In this class we continue a tour through cosmic history and land in our next stage, the race of ‘heroes’. As we will talk about in class, the word hero when used in the study of myth means several different things apart from the modern connotation. It points to a specific generation of people after the birth of the gods but before the Iron age of Humans (as charted by Hesiod in the Theogony); it can mean the offspring of mortals and gods (also called the hemitheoi, or demigods); in early Greek poetry it can mean people in the most flourishing part of their lives; and, finally, in reception or analysis of myth it can mean a figure who follows a particular narrative pattern (which has been called “the heroic pattern” or the “monomyth”). The pattern has been called a “mythotype” by Otto Rank and Lord Raglan; this pattern has also been seen as a reflex of the “family drama” by Sigmund Freud and then as made up of ‘archetypes’ (see Carl Jung). Most famously in 20th century America, the pattern was popularized by Joseph Campbell through his version of the monomyth (or “the hero’s journey”).
This class will start a prolonged interrogation of this pattern and the way we understand it and use it. we will start by seeing how Dionysus and Herakles establish unrepeatable patterns by achieving apotheosis (becoming a god) through great sufferings and rebirth through the destruction of their physical bodies and the severing of ties to the life cycle. In particular, we will consider an important theme often overlooked in the presentation of heroic narratives: namely, that heroes are dangerous for their communities. In addition, we will explore what kinds of people are allowed to follow this pattern and what roles are left for women, children, and the differently-abled to play.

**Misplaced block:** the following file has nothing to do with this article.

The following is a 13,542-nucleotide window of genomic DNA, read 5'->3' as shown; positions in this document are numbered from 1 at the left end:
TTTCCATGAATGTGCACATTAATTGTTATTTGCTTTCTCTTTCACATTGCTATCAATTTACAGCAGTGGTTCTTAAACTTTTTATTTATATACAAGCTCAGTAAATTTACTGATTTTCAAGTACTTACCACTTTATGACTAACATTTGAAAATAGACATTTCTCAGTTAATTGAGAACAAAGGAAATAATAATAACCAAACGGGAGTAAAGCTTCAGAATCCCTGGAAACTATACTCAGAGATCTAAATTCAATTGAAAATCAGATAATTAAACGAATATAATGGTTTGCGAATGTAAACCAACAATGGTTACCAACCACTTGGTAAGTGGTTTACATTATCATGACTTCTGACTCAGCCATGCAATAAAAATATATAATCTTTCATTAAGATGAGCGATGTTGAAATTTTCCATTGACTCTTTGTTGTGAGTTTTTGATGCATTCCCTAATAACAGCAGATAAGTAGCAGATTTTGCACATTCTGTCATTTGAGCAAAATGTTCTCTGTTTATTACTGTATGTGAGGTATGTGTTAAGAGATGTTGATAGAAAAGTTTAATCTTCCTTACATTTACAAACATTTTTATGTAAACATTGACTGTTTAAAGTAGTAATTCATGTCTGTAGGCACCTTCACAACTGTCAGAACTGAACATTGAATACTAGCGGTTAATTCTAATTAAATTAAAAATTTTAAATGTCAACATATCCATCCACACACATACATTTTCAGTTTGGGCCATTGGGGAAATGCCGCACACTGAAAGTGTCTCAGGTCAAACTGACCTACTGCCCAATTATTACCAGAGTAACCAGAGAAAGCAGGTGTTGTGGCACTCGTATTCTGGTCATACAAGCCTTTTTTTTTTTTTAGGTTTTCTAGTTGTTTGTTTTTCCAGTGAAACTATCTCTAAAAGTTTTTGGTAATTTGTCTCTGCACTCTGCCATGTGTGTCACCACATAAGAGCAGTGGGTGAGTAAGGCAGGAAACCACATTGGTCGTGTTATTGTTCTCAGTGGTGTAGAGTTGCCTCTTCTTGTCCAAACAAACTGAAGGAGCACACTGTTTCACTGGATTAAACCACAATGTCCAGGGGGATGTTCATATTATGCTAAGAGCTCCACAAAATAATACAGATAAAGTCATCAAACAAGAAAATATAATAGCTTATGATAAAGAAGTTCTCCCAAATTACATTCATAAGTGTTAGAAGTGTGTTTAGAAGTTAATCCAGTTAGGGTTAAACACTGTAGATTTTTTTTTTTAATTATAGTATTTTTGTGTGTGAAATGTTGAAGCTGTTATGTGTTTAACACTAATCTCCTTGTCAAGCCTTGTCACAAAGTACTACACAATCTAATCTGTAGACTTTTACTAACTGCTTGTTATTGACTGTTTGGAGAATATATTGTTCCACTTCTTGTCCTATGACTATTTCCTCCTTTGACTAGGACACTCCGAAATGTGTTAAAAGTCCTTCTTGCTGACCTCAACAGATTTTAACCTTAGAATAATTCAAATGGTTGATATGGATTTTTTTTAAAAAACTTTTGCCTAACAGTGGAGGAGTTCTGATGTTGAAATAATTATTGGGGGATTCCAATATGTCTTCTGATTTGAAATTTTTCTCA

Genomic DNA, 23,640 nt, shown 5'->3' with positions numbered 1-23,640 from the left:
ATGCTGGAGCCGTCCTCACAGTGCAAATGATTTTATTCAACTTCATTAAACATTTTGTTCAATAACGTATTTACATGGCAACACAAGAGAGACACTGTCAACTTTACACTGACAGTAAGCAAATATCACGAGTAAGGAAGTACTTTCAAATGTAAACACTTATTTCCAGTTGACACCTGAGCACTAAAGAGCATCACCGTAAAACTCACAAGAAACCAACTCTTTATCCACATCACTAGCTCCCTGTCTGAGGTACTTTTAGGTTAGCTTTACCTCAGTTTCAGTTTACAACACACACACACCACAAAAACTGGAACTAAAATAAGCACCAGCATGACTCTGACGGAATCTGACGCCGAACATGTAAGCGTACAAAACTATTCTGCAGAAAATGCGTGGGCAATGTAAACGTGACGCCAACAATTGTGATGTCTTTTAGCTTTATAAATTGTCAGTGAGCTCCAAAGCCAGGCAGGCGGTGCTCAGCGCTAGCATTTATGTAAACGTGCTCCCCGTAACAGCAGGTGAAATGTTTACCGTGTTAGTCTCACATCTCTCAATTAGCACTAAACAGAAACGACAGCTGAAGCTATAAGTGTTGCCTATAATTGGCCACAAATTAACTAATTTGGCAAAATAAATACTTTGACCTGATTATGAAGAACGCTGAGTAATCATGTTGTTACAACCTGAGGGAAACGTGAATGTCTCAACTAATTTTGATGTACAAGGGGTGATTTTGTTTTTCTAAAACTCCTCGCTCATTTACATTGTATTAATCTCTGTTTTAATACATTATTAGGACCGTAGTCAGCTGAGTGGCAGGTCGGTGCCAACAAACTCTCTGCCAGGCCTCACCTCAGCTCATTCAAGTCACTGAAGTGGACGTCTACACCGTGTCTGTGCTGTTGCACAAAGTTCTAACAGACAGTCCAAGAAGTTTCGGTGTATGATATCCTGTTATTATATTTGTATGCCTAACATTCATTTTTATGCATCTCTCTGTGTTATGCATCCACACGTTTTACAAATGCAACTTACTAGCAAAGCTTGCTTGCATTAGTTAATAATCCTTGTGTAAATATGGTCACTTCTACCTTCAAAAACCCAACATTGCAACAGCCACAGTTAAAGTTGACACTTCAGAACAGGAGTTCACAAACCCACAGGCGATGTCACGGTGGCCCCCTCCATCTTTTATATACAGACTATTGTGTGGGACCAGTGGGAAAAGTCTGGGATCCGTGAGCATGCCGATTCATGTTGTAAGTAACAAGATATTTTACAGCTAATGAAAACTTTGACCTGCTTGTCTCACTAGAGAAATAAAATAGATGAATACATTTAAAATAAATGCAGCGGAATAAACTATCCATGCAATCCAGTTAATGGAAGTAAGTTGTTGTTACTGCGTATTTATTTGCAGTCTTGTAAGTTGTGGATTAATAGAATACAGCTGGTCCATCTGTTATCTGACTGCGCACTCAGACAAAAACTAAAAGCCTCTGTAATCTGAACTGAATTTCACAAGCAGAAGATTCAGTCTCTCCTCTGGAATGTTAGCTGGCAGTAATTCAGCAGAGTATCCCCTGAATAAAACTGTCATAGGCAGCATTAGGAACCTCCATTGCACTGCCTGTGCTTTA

Ancient Authors Discussed
Homer, Archaic Age
Ovid, Roman Imperial Period
Apollodorus, Roman Imperial Period?
Some Suggested Course Texts
Apollodorus, Library of Myth 2.4.7-2.8
Apollodorus, Library of Myth 3.4.3-3.5.5
Homeric Hymn to Herakles
Links to Blogposts
Modern Authors Mentioned
Other Articles for Additional Reading
E.T.E. Barker and J. P. Christensen. “Even Herakles had to Die.” Trends in Classics: Homer and the Theban Tradition 6.2 (2014) pp. 249-277.
Erwin Cook. ” “Active” and “Passive” Heroics in the Odyssey“. Classical World, 93(2), 149-167. doi: 10.2307/4352390
Pharos: Herakles Invoked to Oppose Gender Equality.
Craig Chalquist. “Why I seldom Teach the hero’s Journey Any More.”Huffington Post, Dec, 6 2017.
Sarah Nicholson. 2011. “The Problem of Woman as Hero in the Work of Joseph Campbell.” Feminist Theology 19.2. Also try here.
H.A. Shapiro. 1983. “Heros Theos: the Death and Apotheosis of Herakles.” CW 77:7–19.
Isabella Stewart Gardner Museum, Hercules, Piero della Francesca
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